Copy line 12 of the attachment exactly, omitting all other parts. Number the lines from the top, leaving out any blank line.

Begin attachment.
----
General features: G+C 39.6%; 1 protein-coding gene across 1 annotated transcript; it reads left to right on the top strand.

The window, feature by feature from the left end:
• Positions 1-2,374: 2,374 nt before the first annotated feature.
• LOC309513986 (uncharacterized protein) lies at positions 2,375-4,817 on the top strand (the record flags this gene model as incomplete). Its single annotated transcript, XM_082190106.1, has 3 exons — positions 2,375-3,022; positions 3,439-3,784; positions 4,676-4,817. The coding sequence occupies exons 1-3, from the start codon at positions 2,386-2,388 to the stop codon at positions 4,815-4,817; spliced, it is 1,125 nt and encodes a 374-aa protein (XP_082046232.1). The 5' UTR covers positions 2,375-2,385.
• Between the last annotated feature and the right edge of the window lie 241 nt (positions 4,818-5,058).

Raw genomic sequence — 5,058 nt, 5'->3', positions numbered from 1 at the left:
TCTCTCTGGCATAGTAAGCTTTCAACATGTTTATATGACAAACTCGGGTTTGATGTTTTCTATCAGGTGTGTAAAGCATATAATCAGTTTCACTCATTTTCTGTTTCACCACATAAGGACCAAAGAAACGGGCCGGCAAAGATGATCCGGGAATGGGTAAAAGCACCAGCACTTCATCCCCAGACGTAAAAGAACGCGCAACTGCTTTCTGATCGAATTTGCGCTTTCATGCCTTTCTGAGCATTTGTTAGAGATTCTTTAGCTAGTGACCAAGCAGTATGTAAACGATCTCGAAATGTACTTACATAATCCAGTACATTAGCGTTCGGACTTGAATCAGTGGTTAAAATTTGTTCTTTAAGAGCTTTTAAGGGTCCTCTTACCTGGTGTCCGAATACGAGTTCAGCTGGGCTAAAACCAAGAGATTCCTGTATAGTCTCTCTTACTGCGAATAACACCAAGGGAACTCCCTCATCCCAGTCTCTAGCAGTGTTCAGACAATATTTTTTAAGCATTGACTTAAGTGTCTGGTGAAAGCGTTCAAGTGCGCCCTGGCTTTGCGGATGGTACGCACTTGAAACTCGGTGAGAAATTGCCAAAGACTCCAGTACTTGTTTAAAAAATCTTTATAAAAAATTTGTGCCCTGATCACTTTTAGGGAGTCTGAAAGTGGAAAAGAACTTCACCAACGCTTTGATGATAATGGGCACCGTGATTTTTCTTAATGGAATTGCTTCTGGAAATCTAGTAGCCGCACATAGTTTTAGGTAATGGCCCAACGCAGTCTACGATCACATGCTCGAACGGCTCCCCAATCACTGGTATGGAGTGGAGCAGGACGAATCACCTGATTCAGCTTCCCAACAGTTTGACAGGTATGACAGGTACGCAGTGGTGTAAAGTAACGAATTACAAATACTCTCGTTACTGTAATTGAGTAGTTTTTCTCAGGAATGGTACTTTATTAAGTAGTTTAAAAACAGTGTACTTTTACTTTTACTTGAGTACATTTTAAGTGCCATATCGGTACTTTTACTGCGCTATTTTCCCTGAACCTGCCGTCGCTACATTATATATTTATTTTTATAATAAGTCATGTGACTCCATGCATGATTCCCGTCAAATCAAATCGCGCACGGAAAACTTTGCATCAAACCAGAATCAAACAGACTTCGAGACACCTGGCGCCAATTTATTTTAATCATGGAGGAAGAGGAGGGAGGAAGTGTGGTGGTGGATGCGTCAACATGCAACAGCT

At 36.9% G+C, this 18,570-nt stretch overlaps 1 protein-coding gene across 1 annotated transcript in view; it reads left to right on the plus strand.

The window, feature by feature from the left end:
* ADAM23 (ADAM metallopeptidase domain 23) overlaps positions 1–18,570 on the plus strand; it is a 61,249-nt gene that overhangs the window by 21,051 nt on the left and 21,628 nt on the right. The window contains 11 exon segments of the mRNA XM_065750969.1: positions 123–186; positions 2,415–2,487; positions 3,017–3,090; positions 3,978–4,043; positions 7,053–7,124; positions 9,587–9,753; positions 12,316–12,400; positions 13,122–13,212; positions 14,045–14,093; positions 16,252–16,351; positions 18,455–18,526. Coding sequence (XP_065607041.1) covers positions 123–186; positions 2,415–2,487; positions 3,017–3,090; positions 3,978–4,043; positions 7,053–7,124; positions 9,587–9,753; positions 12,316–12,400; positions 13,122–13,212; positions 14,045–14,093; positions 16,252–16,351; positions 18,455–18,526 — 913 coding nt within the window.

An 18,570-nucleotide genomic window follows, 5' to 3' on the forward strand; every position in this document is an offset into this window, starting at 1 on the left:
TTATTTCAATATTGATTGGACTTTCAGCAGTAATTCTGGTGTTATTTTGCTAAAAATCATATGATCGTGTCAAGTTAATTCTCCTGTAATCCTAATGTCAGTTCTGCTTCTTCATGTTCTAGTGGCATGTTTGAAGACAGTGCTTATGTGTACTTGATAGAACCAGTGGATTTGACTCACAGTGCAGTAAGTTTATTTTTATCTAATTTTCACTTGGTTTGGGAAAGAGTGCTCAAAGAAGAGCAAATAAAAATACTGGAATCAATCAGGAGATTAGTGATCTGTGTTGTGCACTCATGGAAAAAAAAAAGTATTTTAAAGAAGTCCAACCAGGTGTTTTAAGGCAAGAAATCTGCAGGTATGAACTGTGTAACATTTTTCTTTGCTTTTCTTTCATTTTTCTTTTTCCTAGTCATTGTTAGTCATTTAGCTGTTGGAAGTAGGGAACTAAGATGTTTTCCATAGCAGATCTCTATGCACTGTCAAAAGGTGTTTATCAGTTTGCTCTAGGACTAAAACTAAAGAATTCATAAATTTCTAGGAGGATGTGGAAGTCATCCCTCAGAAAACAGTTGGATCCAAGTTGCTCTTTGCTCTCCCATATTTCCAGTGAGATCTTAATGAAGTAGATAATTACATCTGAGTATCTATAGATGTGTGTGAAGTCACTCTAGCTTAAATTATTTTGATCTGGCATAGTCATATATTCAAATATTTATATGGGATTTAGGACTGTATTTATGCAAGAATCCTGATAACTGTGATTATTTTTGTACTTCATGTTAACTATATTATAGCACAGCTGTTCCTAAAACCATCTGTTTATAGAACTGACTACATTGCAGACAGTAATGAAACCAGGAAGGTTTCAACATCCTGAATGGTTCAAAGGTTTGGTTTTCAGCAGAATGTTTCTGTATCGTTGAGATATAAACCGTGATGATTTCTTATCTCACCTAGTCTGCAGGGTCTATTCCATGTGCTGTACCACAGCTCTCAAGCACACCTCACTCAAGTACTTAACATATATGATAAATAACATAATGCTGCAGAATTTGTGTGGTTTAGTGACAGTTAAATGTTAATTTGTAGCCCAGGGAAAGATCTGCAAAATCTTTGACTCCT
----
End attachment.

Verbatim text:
TTATTTCAATATTGATTGGACTTTCAGCAGTAATTCTGGTGTTATTTTGCTAAAAATCATATGATCGTGTCAAGTTAATTCTCCTGTAATCCTAATGTCAGTTCTGCTTCTTCATGTTCTAGTGGCATGTTTGAAGACAGTGCTTATGTGTACTTGATAGAACCAGTGGATTTGACTCACAGTGCAGTAAGTTTATTTTTATCTAATTTTCACTTGGTTTGGGAAAGAGTGCTCAAAGAAGAGCAAATAAAAATACTGGAATCAATCAGGAGATTAGTGATCTGTGTTGTGCACTCATGGAAAAAAAAAAGTATTTTAAAGAAGTCCAACCAGGTGTTTTAAGGCAAGAAATCTGCAGGTATGAACTGTGTAACATTTTTCTTTGCTTTTCTTTCATTTTTCTTTTTCCTAGTCATTGTTAGTCATTTAGCTGTTGGAAGTAGGGAACTAAGATGTTTTCCATAGCAGATCTCTATGCACTGTCAAAAGGTGTTTATCAGTTTGCTCTAGGACTAAAACTAAAGAATTCATAAATTTCTAGGAGGATGTGGAAGTCATCCCTCAGAAAACAGTTGGATCCAAGTTGCTCTTTGCTCTCCCATATTTCCAGTGAGATCTTAATGAAGTAGATAATTACATCTGAGTATCTATAGATGTGTGTGAAGTCACTCTAGCTTAAATTATTTTGATCTGGCATAGTCATATATTCAAATATTTATATGGGATTTAGGACTGTATTTATGCAAGAATCCTGATAACTGTGATTATTTTTGTACTTCATGTTAACTATATTATAGCACAGCTGTTCCTAAAACCATCTGTTTATAGAACTGACTACATTGCAGACAGTAATGAAACCAGGAAGGTTTCAACATCCTGAATGGTTCAAAGGTTTGGTTTTCAGCAGAATGTTTCTGTATCGTTGAGATATAAACCGTGATGATTTCTTATCTCACCTAGTCTGCAGGGTCTATTCCATGTGCTGTACCACAGCTCTCAAGCACACCTCACTCAAGTACTTAACATATATGATAAATAACATAATGCTGCAGAATTTGTGTGGTTTAGTGACAGTTAAATGTTAATTTGTAGCCCAGGGAAAGATCTGCAAAATCTTTGACTCCT